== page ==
Eddie Jones joked on Monday about joining Arsenal manager Mikel Arteta in a coaching forum which is ‘like Alcoholics Anonymous’, as he revealed that England will seek to emulate the fast-starting Premier League leaders in their autumn series.
After naming a 36-man squad notable for the absence of experienced Exeter centre Henry Slade, the Australian in charge of the national team set his stall out for the last November campaign of his tenure; with fixtures against Argentina, Japan, New Zealand and South Africa. He revealed that he has formed a bond with Arteta, the Arsenal manager, and has been sufficiently impressed by his work to take inspiration from the north London football club’s effective formula.
‘He came into the camp last autumn and we had a really good chat,’ said Jones, when asked about the Spaniard. ‘He’s a super bright young coach. Because of Covid, you have these Zoom conferences now. So I’ve got an Australian coaching conference Zoom, a world coaching Zoom and this group.
England rugby head coach Eddie Jones revealed he is looking to emulate Arsenal’s fast starts
Jones has been involved in a coaching forum along with Arsenal manager Mikel Arteta
‘It’s like Alcoholics Anonymous! We all go in and share our problems and everyone tells you what they think. It’s fantastic.
‘We’ve got Mikel, Matt LaFleur – the Green Bay Packers head coach, George Karl – who’s an NBA hall of famer and Mike Dunlap – who was Michael Jordan’s head coach when he bought the Hornets.
‘We’ve got all these guys in the same room. It’ll be fantastic when we all get together over a beer. Then it will be Alcoholics Anonymous!
‘We just share stories and each other’s problems and try and come up with ideas of how we can take coaching forward. He (Arteta) is a brilliant young guy.’
Asked what he has learned from Arsenal’s performances which could be relevant to England’s own approach in their forthcoming Tests, Jones added: ‘A fast start. How fast they get out of the blocks. Every game; they’re at it.
‘They play with energy, they know how they want to play; they put the opposition on the back foot.
Jones also spoke about engaging properly with referees to avoid personality clashes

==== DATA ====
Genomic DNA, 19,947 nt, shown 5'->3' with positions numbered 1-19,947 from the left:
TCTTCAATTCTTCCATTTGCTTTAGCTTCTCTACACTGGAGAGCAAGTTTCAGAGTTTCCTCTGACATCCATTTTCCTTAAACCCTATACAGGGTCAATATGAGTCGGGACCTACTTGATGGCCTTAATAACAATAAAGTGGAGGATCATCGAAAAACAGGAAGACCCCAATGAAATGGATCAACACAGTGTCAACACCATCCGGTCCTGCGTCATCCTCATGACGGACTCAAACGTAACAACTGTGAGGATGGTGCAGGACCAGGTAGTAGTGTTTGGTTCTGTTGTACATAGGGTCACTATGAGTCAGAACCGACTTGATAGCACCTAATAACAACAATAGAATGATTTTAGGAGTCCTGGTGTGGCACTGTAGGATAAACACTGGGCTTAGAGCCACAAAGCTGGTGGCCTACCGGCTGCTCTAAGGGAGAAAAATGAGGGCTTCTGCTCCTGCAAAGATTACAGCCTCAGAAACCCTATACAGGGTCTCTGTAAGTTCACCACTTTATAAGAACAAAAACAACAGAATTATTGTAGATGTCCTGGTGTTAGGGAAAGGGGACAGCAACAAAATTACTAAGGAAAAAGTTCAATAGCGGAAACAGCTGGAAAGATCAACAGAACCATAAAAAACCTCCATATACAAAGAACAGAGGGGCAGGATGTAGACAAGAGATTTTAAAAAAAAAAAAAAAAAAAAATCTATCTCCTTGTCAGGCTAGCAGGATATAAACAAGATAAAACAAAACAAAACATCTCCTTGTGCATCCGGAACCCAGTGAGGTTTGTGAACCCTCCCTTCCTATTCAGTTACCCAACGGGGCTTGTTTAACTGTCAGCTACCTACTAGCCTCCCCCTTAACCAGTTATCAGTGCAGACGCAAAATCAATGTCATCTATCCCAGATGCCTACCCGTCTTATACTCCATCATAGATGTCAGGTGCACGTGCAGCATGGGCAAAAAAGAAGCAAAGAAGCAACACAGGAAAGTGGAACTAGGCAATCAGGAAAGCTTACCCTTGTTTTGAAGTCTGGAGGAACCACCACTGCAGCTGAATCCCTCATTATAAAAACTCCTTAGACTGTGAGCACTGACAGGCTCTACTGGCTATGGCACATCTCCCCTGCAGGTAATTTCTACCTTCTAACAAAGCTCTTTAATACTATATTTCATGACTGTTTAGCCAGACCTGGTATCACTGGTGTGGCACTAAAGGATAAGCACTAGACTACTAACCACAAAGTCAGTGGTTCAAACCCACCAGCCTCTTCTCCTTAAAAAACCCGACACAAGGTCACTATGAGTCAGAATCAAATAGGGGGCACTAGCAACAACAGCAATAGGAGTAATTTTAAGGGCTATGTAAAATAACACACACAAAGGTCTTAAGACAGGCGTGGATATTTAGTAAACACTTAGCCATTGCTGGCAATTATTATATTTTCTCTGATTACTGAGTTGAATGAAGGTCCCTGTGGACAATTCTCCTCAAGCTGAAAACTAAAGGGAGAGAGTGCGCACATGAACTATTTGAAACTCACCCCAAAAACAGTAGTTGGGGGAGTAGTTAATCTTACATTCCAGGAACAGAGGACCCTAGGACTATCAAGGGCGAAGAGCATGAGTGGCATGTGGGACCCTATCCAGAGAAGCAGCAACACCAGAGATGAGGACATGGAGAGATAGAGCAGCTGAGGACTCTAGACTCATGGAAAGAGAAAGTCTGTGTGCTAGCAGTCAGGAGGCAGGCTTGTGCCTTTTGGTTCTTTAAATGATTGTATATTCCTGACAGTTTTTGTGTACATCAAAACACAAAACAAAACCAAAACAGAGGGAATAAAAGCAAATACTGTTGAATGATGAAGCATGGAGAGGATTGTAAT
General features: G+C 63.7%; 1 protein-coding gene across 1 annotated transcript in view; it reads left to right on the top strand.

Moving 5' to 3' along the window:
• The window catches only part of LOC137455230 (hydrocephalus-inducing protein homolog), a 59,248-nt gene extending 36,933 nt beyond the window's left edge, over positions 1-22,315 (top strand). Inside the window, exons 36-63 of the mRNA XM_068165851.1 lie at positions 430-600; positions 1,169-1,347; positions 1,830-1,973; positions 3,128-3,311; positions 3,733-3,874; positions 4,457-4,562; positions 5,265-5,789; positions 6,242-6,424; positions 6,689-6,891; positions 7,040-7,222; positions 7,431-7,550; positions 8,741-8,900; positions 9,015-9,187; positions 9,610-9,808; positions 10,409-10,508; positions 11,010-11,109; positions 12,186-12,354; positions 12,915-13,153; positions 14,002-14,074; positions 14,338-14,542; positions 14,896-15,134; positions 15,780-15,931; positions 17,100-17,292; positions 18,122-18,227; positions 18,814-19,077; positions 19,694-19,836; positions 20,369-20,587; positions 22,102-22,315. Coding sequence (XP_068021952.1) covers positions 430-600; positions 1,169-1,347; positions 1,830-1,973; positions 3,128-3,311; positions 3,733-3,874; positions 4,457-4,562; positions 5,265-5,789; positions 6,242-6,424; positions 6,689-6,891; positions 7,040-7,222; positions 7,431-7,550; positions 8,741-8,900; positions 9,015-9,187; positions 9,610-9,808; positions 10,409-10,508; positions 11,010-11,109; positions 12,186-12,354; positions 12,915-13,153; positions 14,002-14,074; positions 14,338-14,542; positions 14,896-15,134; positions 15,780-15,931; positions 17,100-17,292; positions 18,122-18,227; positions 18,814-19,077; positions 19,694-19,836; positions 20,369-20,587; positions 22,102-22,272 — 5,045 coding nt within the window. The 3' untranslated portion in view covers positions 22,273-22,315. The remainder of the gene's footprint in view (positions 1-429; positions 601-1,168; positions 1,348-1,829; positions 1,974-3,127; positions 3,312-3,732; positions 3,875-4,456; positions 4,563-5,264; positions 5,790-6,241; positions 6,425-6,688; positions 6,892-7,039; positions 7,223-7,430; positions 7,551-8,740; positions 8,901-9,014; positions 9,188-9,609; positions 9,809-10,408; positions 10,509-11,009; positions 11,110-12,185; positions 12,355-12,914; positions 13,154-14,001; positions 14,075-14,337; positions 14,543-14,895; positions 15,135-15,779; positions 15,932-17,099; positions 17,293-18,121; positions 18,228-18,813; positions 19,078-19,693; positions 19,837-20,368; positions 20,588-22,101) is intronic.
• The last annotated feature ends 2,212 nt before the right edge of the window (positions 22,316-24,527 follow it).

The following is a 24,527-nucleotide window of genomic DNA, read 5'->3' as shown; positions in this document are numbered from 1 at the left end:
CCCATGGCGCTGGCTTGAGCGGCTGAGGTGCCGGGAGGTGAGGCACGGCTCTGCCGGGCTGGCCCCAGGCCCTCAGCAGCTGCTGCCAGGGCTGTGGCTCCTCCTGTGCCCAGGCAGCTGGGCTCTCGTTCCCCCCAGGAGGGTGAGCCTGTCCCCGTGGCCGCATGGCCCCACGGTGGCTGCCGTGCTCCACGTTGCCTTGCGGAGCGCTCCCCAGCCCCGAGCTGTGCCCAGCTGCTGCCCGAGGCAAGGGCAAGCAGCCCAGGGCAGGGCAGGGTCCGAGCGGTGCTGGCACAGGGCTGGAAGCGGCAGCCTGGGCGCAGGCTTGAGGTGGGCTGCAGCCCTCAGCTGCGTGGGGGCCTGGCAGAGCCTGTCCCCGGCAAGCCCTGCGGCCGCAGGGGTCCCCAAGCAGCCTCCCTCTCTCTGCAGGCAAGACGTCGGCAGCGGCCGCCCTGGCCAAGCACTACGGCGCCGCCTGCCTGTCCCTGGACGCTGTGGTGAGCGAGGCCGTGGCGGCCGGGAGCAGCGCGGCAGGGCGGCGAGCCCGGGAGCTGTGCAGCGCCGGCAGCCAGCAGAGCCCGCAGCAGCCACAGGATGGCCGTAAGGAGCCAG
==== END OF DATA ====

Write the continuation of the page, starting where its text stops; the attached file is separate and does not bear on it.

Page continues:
‘In rugby – and we’ve been good at it at times and not so good at other times – 75 per cent of Test matches are won by the team who score the first try. I don’t know what the percentage would be in the Premier League for teams who score the first goal, but I’d imagine it would be high.’
Another priority objective for England this autumn will be to engage well with the referees, in an attempt to avoid personality clashes which could harm their prospects in close contests. Jones will be warning his players that he expects them to communication calmly. Shouting and screaming at officials will not be tolerated, as part of this Red Rose charm offensive.
‘One of the things that is really coming through is how important social reciprocity is,’ said Jones. ‘The referees are under so much pressure now. They’ve got a failed referee in the grandstand – that’s the TMO. They are usually blokes who have not been able to cut the mustard and they are telling the one on the field who cuts the mustard what to do.
Jones says England ‘lose a huge percentage of their fight’ if they don’t have Owen Farrell
‘So they’re under pressure the whole time. Everyone is listening. So it is about your ability to have a good conversation and find out how you can help the referee have a good game – because if the referee has a good game, generally it is a good game. That is the reality.
‘You have to have good relationships with him (the referee). We need to have one of our leaders establish a good relationship with him. We can’t have players yelling and screaming at the referee.’
This outlook was regarded as an indication that Courtney Lawes – known as a calm, laid-back figure – will retain the captaincy ahead of Owen Farrell. Jones confirmed that Lawes is recovering from his recent head injury, saying: ‘Everything looks positive.’ But he went on to endorse – yet again – Farrell’s combative, aggressive nature; suggesting that he is under-valued in his own country.
‘If we don’t have an Owen then we lose a huge percentage of our fight,’ said the head coach. ‘He is one of the most committed rugby players I’ve ever seen. Owen is the third-highest points-scorer in rugby history. He’s one of the all-time greats of the game.
‘He’s won every trophy apart from the Rugby World Cup and he’s got a silver medal, which isn’t bad. Sometimes I don’t think he gets the credit he deserves. When you’re a tough, gritty player like Owen is, it’s harder to be liked, isn’t it?’
Henry Slade’s absence from the squad was a shock with his recent injury counting against him
The absence of Slade from the squad announced on Monday was a major shock, but Jones offered a matter-of-fact explanation, saying: ‘He’s come back from a serious shoulder injury and we want him to keep playing – and keep playing well for Exeter. He’s starting to find his form and we want him to show some good consistent form.
‘Players shouldn’t expect to come back, should they? They’ve got to deserve their selection. He’s a good player, Henry, and there’s no doubt he’ll be back in the squad. We just want to see him have some consistent form for his club.’
Jones was unable to clarify whether his compatriot and defence coach, Anthony Seibold, will be remaining with England after the autumn series – amid reports Down Under that he is returning to rugby league there with Manly Sea Eagles. And Jones confirmed that England are awaiting guidance from World Rugby about whether Exeter’s Namibia-born prop Patrick Schickerling is eligible to be selected, amid doubts about his qualification. He was involved in the Australia tour but didn’t play.